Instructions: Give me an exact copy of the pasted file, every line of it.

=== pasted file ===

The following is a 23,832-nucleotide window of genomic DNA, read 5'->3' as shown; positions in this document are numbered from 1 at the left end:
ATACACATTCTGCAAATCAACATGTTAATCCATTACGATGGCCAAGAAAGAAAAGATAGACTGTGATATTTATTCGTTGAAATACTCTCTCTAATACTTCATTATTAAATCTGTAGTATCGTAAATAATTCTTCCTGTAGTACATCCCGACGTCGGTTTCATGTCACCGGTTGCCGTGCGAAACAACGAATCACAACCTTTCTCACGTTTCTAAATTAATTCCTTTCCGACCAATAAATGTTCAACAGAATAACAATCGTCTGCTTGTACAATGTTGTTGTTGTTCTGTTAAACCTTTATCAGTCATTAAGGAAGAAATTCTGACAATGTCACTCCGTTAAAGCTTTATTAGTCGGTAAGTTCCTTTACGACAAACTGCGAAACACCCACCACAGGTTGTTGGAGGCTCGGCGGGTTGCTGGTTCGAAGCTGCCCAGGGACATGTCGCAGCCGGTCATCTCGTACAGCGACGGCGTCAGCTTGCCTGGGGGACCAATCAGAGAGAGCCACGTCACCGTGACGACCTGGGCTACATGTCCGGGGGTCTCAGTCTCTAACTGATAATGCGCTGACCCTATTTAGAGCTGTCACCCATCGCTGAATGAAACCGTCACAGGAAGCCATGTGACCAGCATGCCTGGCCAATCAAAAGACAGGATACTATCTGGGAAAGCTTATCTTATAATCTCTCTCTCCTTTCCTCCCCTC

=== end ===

The following is a 23,832-nucleotide window of genomic DNA, read 5'->3' as shown; positions in this document are numbered from 1 at the left end:
ATACACATTCTGCAAATCAACATGTTAATCCATTACGATGGCCAAGAAAGAAAAGATAGACTGTGATATTTATTCGTTGAAATACTCTCTCTAATACTTCATTATTAAATCTGTAGTATCGTAAATAATTCTTCCTGTAGTACATCCCGACGTCGGTTTCATGTCACCGGTTGCCGTGCGAAACAACGAATCACAACCTTTCTCACGTTTCTAAATTAATTCCTTTCCGACCAATAAATGTTCAACAGAATAACAATCGTCTGCTTGTACAATGTTGTTGTTGTTCTGTTAAACCTTTATCAGTCATTAAGGAAGAAATTCTGACAATGTCACTCCGTTAAAGCTTTATTAGTCGGTAAGTTCCTTTACGACAAACTGCGAAACACCCACCACAGGTTGTTGGAGGCTCGGCGGGTTGCTGGTTCGAAGCTGCCCAGGGACATGTCGCAGCCGGTCATCTCGTACAGCGACGGCGTCAGCTTGCCTGGGGGACCAATCAGAGAGAGCCACGTCACCGTGACGACCTGGGCTACATGTCCGGGGGTCTCAGTCTCTAACTGATAATGCGCTGACCCTATTTAGAGCTGTCACCCATCGCTGAATGAAACCGTCACAGGAAGCCATGTGACCAGCATGCCTGGCCAATCAAAAGACAGGATACTATCTGGGAAAGCTTATCTTATAATCTCTCTCTCCTTTCCTCCCCTC